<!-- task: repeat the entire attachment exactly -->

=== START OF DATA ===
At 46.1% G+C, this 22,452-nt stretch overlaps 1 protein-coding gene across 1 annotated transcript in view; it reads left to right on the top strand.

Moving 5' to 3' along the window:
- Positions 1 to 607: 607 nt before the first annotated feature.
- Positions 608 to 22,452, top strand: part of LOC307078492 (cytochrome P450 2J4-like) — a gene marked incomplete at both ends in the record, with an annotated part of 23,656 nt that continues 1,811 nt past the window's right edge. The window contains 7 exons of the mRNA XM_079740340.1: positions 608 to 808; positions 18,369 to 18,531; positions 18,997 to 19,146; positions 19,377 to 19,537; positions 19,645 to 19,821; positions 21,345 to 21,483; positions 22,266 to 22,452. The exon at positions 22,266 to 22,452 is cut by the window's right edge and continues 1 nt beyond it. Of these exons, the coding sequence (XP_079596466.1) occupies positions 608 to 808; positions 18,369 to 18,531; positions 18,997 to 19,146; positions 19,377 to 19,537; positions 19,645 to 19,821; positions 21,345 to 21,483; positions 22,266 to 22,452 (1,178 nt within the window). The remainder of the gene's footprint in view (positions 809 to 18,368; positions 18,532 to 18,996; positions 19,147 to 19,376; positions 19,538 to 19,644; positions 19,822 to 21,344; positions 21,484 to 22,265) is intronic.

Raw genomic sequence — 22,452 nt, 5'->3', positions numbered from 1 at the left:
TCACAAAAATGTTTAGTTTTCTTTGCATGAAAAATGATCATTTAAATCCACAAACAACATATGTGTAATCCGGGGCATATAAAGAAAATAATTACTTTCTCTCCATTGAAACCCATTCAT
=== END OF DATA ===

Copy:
At 46.1% G+C, this 22,452-nt stretch overlaps 1 protein-coding gene across 1 annotated transcript in view; it reads left to right on the top strand.

Moving 5' to 3' along the window:
- Positions 1 to 607: 607 nt before the first annotated feature.
- Positions 608 to 22,452, top strand: part of LOC307078492 (cytochrome P450 2J4-like) — a gene marked incomplete at both ends in the record, with an annotated part of 23,656 nt that continues 1,811 nt past the window's right edge. The window contains 7 exons of the mRNA XM_079740340.1: positions 608 to 808; positions 18,369 to 18,531; positions 18,997 to 19,146; positions 19,377 to 19,537; positions 19,645 to 19,821; positions 21,345 to 21,483; positions 22,266 to 22,452. The exon at positions 22,266 to 22,452 is cut by the window's right edge and continues 1 nt beyond it. Of these exons, the coding sequence (XP_079596466.1) occupies positions 608 to 808; positions 18,369 to 18,531; positions 18,997 to 19,146; positions 19,377 to 19,537; positions 19,645 to 19,821; positions 21,345 to 21,483; positions 22,266 to 22,452 (1,178 nt within the window). The remainder of the gene's footprint in view (positions 809 to 18,368; positions 18,532 to 18,996; positions 19,147 to 19,376; positions 19,538 to 19,644; positions 19,822 to 21,344; positions 21,484 to 22,265) is intronic.

Raw genomic sequence — 22,452 nt, 5'->3', positions numbered from 1 at the left:
TCACAAAAATGTTTAGTTTTCTTTGCATGAAAAATGATCATTTAAATCCACAAACAACATATGTGTAATCCGGGGCATATAAAGAAAATAATTACTTTCTCTCCATTGAAACCCATTCAT